There are many factors/elements that produce well known guitar tones that we all grew up with and by which we all formed our own standards and conceptions what the best guitar tone is. One of these that is frequently neglected, but at the same time very important ingredient in the final equation are – the pickups.
The very fundamental issue with excellent mass produced pickups that are being produced nowadays is the simple fact that thy are – mass produced. It is true production in mass series lowers the cost and make the product that is more consistent. But we all know that the best pickups (Gibson's PAFs '57-'60, Fender's single coils '52-'65) were made by hand and a one piece at the time, not by computerised robots/machines and in huge series. Today big brands are easy on using terms handwound and custom built for pickups, even though the way their products are being made has nothing to do neither with handwound or with custom built. The wind is done by the machine that is programmed to simulate randomness of winding by hand. These pickups are being wound on a machines with high speed making the chance of wire breakage rather high. That is why the tension is low and the winding pattern is uniform, and that is exactly the opposite to the way the best vintage pickups were made. That is why my pickups are wound by hand.
Vintage correct materials, NOS 42,43 AWG plain enamel and 42AWG formvar wire, AlNiCo II,III,IV,V magnets (charged to a specfic Gauss level for certain pickup models), nonuniform tension while winding, the very patter of winding itself (scatterwinding) – these are all the factors that bring my pickups pretty close and sometimes equal compared to best ones you had played.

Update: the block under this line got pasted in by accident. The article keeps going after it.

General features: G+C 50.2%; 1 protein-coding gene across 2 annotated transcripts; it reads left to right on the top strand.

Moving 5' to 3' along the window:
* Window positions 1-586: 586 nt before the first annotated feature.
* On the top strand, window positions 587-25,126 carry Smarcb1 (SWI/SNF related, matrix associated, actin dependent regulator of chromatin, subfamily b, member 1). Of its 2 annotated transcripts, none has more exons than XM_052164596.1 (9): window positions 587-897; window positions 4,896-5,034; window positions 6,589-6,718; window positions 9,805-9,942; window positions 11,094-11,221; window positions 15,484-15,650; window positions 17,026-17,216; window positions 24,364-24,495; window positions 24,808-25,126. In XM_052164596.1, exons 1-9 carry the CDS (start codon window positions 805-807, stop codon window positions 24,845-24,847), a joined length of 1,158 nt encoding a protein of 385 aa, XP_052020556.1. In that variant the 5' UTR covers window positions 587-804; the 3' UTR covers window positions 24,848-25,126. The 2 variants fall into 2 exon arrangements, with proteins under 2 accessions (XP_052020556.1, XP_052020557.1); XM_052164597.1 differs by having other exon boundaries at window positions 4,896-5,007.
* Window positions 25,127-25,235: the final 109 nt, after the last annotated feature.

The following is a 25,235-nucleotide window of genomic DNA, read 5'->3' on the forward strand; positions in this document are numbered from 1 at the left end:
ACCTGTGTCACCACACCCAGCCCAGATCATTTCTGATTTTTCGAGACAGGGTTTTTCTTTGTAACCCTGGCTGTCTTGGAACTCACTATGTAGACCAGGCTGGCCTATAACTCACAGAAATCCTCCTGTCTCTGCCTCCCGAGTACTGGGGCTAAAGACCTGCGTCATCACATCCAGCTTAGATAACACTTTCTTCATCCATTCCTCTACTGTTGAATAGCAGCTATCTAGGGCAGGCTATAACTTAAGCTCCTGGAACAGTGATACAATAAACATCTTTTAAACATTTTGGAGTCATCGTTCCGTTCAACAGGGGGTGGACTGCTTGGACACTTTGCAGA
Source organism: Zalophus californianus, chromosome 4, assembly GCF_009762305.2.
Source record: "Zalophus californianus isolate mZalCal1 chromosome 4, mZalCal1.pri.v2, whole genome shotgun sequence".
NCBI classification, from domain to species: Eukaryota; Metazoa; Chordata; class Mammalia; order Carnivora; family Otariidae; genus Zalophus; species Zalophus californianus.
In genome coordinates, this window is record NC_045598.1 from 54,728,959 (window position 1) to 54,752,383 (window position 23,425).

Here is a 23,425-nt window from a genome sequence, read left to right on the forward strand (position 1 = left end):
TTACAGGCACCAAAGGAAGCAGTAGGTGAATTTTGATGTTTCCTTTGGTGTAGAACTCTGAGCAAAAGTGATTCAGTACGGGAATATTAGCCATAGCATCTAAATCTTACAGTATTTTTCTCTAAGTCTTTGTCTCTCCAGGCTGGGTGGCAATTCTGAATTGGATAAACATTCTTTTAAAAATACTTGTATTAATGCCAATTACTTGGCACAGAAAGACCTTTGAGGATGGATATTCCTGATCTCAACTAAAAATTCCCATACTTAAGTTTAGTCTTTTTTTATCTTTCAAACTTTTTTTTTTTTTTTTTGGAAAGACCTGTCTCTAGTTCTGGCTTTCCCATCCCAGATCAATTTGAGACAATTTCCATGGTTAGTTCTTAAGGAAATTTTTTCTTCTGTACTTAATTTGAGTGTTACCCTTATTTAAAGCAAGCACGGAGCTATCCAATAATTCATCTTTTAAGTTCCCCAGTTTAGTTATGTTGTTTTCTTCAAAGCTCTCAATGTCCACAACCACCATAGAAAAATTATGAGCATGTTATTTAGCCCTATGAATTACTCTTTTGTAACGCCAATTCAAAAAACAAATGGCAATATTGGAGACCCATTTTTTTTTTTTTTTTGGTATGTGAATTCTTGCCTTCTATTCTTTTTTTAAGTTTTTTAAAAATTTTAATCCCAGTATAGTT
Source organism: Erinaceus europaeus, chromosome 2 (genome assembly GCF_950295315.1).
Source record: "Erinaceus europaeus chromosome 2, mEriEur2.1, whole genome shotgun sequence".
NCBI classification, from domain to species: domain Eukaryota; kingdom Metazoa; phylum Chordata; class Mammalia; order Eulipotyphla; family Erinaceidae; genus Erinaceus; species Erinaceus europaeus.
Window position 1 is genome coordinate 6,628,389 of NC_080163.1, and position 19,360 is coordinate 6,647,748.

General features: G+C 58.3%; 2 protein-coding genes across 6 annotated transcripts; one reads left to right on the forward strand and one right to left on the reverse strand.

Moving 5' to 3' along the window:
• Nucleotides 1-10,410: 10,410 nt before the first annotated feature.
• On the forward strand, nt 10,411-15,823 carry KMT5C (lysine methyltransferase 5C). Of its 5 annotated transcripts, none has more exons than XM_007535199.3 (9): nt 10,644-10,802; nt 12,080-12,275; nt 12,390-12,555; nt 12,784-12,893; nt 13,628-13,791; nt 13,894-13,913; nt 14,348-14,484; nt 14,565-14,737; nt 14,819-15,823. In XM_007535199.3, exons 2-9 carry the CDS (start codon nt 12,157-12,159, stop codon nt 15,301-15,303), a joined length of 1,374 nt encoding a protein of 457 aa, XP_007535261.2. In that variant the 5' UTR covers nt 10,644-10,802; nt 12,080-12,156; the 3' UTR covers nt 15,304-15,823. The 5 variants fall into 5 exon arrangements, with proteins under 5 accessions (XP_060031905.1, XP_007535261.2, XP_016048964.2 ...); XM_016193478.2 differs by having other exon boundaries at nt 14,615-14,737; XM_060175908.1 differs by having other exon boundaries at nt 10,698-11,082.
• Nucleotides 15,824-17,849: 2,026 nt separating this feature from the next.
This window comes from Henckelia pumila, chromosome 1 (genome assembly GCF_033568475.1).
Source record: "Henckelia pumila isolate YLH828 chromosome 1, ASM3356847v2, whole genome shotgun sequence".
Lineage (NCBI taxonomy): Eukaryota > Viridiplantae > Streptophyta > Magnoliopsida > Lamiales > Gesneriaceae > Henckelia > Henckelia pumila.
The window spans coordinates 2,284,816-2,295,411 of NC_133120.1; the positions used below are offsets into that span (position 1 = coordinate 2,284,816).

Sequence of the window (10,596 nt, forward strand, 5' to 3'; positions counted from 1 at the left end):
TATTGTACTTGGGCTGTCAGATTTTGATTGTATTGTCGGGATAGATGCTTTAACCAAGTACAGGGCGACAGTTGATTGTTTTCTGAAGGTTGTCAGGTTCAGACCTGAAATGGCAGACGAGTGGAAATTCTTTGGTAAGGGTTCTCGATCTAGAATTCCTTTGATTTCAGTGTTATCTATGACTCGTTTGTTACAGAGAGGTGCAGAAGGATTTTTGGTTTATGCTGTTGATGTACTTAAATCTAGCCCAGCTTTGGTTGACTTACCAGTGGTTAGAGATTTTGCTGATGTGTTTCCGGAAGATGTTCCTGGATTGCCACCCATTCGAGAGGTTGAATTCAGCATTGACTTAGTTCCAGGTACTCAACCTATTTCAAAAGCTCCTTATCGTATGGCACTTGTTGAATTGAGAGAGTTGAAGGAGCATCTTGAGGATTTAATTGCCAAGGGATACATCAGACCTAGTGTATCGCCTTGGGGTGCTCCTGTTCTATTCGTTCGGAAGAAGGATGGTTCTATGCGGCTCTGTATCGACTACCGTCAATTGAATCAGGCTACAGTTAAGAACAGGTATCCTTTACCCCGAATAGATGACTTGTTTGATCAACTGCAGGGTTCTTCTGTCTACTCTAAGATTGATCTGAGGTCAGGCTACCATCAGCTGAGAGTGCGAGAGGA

Scatterwound pickups, unlike those wound by machines, have very open and clear bass and middle, and highs are bright but not harsh. The secret of vintage 50's PAFs is in scatterwound and mildly mismatched bobbins and the pickups not being wax potted.
In 50s the bobbins were wound until they were full and that means without counting the turns. Tension varied, pattern varied and result was – bobbins with different number of turns. So if the 2 different bobbins were used in a one PAF HB, that mismath made posible for some of the important frequencies to remain and not to be 'bucked', as it happens when 2 bobbins are being exactly the same. And that is the result of mismathed bobbins – pickup's tone has a full spectrum of tone, with just enough highs and clear bass. Further, pickups that are not wax potted are more musical with the caracteristic honk and singing tone. And if these pickups are adequatly wound they will not be microphonic making the wax potting obsolete.
The vast majority are wound on automated/programmed machines and they all have uniform idealy equal winds and number of turns, and all are heavily wax potted. And that makes for the result we all know so well, unfortunatelly – muffled bass, harsh highs and undefined middle with the tone being anemic, sterile and uninspiring.